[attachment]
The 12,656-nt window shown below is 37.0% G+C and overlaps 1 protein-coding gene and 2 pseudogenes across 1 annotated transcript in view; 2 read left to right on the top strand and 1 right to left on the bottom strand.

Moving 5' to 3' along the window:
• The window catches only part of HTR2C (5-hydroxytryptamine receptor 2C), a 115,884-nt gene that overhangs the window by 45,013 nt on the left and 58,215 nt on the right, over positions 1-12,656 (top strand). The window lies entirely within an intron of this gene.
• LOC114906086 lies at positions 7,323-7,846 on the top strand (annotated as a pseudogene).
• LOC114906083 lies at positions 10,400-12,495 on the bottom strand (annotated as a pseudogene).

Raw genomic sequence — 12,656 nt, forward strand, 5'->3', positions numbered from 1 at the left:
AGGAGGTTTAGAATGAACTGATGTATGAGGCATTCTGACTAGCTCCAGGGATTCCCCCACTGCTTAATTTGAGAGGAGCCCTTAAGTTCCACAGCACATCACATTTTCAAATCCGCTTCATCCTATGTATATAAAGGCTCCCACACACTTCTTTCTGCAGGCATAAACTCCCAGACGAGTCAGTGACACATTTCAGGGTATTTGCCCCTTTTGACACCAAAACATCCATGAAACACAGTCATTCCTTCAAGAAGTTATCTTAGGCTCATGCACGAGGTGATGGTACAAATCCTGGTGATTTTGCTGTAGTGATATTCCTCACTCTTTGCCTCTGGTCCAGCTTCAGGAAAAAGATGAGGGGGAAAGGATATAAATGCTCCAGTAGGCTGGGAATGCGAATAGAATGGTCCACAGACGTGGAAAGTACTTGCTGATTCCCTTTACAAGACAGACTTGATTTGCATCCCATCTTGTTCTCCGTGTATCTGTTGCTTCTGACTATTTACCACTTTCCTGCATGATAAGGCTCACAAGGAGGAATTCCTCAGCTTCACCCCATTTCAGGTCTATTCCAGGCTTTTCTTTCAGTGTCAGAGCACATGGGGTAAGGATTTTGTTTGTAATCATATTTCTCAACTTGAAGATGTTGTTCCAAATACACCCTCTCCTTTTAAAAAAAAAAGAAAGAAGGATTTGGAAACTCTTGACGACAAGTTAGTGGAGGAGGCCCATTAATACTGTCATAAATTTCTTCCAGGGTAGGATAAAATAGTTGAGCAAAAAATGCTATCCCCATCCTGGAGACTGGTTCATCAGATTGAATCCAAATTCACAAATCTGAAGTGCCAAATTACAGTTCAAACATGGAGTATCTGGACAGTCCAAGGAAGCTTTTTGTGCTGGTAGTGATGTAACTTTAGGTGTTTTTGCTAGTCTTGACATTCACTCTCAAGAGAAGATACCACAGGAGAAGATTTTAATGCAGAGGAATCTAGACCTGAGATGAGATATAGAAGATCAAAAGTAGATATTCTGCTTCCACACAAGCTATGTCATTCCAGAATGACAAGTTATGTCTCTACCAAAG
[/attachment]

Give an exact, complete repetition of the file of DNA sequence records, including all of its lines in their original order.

The 12,656-nt window shown below is 37.0% G+C and overlaps 1 protein-coding gene and 2 pseudogenes across 1 annotated transcript in view; 2 read left to right on the top strand and 1 right to left on the bottom strand.

Moving 5' to 3' along the window:
• The window catches only part of HTR2C (5-hydroxytryptamine receptor 2C), a 115,884-nt gene that overhangs the window by 45,013 nt on the left and 58,215 nt on the right, over positions 1-12,656 (top strand). The window lies entirely within an intron of this gene.
• LOC114906086 lies at positions 7,323-7,846 on the top strand (annotated as a pseudogene).
• LOC114906083 lies at positions 10,400-12,495 on the bottom strand (annotated as a pseudogene).

Raw genomic sequence — 12,656 nt, forward strand, 5'->3', positions numbered from 1 at the left:
AGGAGGTTTAGAATGAACTGATGTATGAGGCATTCTGACTAGCTCCAGGGATTCCCCCACTGCTTAATTTGAGAGGAGCCCTTAAGTTCCACAGCACATCACATTTTCAAATCCGCTTCATCCTATGTATATAAAGGCTCCCACACACTTCTTTCTGCAGGCATAAACTCCCAGACGAGTCAGTGACACATTTCAGGGTATTTGCCCCTTTTGACACCAAAACATCCATGAAACACAGTCATTCCTTCAAGAAGTTATCTTAGGCTCATGCACGAGGTGATGGTACAAATCCTGGTGATTTTGCTGTAGTGATATTCCTCACTCTTTGCCTCTGGTCCAGCTTCAGGAAAAAGATGAGGGGGAAAGGATATAAATGCTCCAGTAGGCTGGGAATGCGAATAGAATGGTCCACAGACGTGGAAAGTACTTGCTGATTCCCTTTACAAGACAGACTTGATTTGCATCCCATCTTGTTCTCCGTGTATCTGTTGCTTCTGACTATTTACCACTTTCCTGCATGATAAGGCTCACAAGGAGGAATTCCTCAGCTTCACCCCATTTCAGGTCTATTCCAGGCTTTTCTTTCAGTGTCAGAGCACATGGGGTAAGGATTTTGTTTGTAATCATATTTCTCAACTTGAAGATGTTGTTCCAAATACACCCTCTCCTTTTAAAAAAAAAAGAAAGAAGGATTTGGAAACTCTTGACGACAAGTTAGTGGAGGAGGCCCATTAATACTGTCATAAATTTCTTCCAGGGTAGGATAAAATAGTTGAGCAAAAAATGCTATCCCCATCCTGGAGACTGGTTCATCAGATTGAATCCAAATTCACAAATCTGAAGTGCCAAATTACAGTTCAAACATGGAGTATCTGGACAGTCCAAGGAAGCTTTTTGTGCTGGTAGTGATGTAACTTTAGGTGTTTTTGCTAGTCTTGACATTCACTCTCAAGAGAAGATACCACAGGAGAAGATTTTAATGCAGAGGAATCTAGACCTGAGATGAGATATAGAAGATCAAAAGTAGATATTCTGCTTCCACACAAGCTATGTCATTCCAGAATGACAAGTTATGTCTCTACCAAAG